There are no truly right-wing organizations, because it has not dawned upon society that the political monetary system that prevails in every nation is fundamentally socialistic. To point the finger at conscious socialists is self-deceiving, for it implies that others are not socialists. The finger should be pointed as well at the professing individualists who accept the socialization of the monetary system and are naive enough to believe that we can have a free-enterprise system in spite of it.

Random (December 20, 1947)

Under the valun system, savings would not lose their value through deficit financing, and people could save and insure against hazards without fear of their savings being watered down in value. Such saving is a mark of prudence. A money hoarder, on the other hand, is one who insists on giving value without receiving value-a monetary masochist. He harms no one but himself, if his extraction of money circulation does not starve exchange, and it cannot if money creation is not controlled by a monopoly.

To William v. Burnell (March 12, 1948)

Your mind seems to be seeking an answer to the question, what makes money circulate? The ultimate answer to that question is the indispensability of money. Man will use anything to serve the purpose of money in the absence of something better, but will always seek the best. The best is that which attracts him by its superior stability, not that which rests upon legal compulsion.

For the first seventy years in our Republic only gold and silver coins were legal tender, yet by far the greater amount of business was transacted with letters of credit and private banknotes, and today all governments, federal, state and local, accept tax payments in checks which are, of course, not legal tender. Legal tender merely means that a creditor may require payment in currency. We are not concerned with plans of com-pulsion; we are planning a unit that will be preferred.

To Ralph W. Manuel (May 7, 1948)

It is so unusual to find a banker who feels a social consciousness in his work sufficient to ponder the problems of money and banking, that when one meets a thinker like yourself, he is especially appreciated. The banking business is burdened by statutory laws, yet the natural laws governing it are apparently not understood by either the legislators or the bankers themselves.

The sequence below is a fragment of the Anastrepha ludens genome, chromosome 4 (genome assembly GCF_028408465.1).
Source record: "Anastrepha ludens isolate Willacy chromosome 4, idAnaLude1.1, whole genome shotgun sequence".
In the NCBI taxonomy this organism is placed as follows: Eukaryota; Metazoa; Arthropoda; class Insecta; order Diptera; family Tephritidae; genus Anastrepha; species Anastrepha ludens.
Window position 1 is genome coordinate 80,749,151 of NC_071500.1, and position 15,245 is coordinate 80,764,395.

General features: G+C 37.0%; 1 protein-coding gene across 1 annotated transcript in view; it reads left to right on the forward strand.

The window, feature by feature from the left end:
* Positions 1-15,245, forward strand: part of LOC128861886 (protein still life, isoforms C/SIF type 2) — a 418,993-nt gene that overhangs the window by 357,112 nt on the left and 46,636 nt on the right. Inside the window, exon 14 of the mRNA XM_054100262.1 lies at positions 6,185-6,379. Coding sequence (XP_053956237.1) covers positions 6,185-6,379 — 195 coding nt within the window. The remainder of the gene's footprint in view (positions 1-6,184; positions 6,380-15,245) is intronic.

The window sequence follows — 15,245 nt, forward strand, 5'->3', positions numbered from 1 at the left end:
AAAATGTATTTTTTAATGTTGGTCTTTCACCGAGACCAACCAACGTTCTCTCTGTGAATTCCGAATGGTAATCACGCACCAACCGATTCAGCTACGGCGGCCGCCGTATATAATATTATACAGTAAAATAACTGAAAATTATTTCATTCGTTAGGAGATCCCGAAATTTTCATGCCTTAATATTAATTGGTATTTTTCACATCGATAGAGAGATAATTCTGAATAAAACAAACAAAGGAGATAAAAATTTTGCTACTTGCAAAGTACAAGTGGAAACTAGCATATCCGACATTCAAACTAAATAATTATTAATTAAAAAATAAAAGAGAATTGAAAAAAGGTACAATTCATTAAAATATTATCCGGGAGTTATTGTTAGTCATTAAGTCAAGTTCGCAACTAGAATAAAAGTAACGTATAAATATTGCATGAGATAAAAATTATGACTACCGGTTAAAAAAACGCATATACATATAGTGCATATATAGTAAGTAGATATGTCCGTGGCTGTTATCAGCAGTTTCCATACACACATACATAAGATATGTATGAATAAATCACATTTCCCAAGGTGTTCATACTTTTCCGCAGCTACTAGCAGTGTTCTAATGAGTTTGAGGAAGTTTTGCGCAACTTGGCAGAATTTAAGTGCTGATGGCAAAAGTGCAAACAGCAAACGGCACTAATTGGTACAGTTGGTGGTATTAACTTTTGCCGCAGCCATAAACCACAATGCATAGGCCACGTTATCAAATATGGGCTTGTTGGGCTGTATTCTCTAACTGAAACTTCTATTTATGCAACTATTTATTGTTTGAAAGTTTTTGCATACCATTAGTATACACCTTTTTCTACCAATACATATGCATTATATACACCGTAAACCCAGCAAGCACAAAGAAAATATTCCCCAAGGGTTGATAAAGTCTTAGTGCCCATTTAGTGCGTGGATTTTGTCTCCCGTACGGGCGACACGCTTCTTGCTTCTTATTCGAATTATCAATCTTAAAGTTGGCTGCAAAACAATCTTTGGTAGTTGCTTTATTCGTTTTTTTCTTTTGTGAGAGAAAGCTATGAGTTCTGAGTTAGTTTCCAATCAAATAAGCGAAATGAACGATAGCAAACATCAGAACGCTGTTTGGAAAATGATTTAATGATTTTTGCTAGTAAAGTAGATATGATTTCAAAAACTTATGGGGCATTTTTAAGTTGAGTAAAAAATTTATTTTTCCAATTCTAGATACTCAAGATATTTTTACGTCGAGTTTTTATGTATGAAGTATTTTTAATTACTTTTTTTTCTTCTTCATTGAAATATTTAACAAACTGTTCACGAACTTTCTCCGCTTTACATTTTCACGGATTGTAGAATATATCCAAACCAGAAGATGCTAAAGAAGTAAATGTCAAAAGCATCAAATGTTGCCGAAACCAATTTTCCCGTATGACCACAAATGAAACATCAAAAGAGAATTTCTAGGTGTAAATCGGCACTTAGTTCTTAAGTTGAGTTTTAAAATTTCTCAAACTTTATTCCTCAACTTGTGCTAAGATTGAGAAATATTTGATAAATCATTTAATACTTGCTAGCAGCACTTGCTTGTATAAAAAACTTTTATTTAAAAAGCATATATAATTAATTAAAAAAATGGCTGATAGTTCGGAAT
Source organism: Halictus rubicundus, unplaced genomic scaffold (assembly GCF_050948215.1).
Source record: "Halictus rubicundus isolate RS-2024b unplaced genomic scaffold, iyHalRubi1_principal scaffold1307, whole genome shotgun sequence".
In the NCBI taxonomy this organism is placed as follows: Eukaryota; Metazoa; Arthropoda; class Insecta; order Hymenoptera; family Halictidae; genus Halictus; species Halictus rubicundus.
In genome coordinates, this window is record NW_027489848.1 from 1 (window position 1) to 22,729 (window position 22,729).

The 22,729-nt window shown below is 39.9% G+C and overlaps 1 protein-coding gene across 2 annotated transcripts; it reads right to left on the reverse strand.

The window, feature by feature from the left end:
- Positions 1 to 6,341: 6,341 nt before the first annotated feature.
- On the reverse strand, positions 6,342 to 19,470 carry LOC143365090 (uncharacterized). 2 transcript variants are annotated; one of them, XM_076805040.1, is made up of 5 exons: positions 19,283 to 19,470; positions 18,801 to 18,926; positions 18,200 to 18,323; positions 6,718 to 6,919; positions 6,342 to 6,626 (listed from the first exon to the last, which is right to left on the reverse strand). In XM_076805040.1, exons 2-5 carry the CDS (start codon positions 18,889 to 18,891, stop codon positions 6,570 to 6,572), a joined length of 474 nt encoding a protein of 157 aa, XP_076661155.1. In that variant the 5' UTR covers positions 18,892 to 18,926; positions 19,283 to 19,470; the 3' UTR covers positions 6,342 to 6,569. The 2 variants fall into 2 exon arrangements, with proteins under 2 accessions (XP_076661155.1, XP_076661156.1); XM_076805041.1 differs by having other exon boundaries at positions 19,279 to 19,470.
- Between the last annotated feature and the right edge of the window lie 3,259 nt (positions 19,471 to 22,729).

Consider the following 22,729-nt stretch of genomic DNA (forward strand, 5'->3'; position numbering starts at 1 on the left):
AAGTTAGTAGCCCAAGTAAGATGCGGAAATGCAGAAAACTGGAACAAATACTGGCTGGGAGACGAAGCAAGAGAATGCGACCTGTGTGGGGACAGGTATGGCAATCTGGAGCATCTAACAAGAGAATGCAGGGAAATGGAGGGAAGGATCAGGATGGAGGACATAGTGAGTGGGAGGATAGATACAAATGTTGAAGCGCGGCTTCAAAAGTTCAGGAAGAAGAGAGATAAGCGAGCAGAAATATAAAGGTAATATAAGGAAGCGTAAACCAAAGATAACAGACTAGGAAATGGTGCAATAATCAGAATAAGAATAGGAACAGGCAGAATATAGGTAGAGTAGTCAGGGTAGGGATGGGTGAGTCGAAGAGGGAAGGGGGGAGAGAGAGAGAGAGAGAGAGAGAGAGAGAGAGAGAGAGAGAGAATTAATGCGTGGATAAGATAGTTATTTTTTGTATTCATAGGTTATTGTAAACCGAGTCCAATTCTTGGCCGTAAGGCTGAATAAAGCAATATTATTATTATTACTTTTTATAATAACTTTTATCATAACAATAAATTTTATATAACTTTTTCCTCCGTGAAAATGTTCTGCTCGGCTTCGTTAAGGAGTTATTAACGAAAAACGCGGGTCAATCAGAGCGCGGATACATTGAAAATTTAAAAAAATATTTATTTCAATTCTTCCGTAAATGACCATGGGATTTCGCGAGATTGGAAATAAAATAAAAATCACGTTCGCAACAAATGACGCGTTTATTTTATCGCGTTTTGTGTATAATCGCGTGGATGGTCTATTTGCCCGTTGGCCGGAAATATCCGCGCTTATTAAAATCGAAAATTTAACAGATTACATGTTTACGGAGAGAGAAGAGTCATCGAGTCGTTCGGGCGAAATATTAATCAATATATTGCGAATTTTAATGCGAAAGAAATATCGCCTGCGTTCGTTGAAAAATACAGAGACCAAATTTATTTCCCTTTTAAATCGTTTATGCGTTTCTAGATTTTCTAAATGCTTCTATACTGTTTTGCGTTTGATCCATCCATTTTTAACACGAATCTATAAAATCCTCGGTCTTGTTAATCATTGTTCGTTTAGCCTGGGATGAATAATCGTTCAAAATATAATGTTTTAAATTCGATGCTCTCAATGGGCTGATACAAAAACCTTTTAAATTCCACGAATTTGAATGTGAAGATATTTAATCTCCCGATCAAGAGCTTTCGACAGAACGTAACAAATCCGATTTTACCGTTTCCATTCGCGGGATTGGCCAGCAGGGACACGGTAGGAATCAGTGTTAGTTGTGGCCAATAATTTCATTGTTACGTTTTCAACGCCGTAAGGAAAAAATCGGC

The contract or the meeting of minds between buyer and seller that forms the basis of money is extremely difficult to define. In fact, it may be questioned whether money has any existence, in a dynamic sense, except at the very moment that it is occupying the minds of traders in the actual process of exchange. I hesitate to assert that money exists only in motion, but I recognize a difference between a bookkeeping record of money and money in action.

It is an interesting speculation whether the volume of money actually in existence at anyone time is merely that which is actually in process of exchanging, and whether the record of issues is but authorized or potential volume and the exchange act a process of creating and retiring money from the potential supply. In other words, whether the substance of money is manifested only in exchange action, and whether it becomes a dormant entity after exchange, subject to reactivation by the next buyer.

If money exists only in motion, or if only the active units activate the demand-supply effects upon the price system, are not the other units (so-called savings) practically non-existent, except as potential re-issues?

We understand that the monetary circle has its birth in the issue by one who has credit in the monetary system, and its death is accomplished by the issuer as he turns from buyer to seller. Between his issue act (by buying) and his retirement act (by selling) there are a number of intermediate traders. These may be without credit in the monetary system, and, at least in this monetary circle, are not primary or initiating issuers. But since we recognize that they have the power to retire money from the circle, must we recognize the power to restore money to the circle as a power of re-issue? Do they not, as you have contemplated, have the power to affect the consequences of the credit which brought the circle into existence, and thus share with the initiator the responsibility for making money a benign agent?

Whether every person in the monetary circle is responsible for its equitable operation or only the issuer, is a question that touches the essence of the money compact, which, as stated at the outset, is extremely difficult to define. Is the pledge upon which money rests a pledge of only the issuer, or does it involve also the acceptor? Does the intermediate acceptor in the money circle affect the interests of the past members of the circle and the potential future members by interrupting or breaking the flow, or is the reaction solely upon himself?

It is because questions like these are unanswered, and in many cases not even posed, that I get much satisfaction out of the opportunity for experiment that the valun system permits. Each valun bank would adopt its own credit policy, and it is on credit policy that most of the unsolved problems hinge.

To FelixJ. Frazer (September 15, 1948)

I have found that the general impression of my proposal for a private enterprise monetary system is that I advocate the taking over the control of money by big business. Yet I have at no time advocated this. When I use the terms private enterprise or private enterprisers, I include employees as well as employers. To get away from the general interpretation of these terms, I am in my recent writings using the term personal enterprise. I hold that the money issuing power is inherent in every producer and potential producer and is not delegatable. The recognition of this principle is society's security against economic reverses, because it enables money supply to spring automatically at the point of need.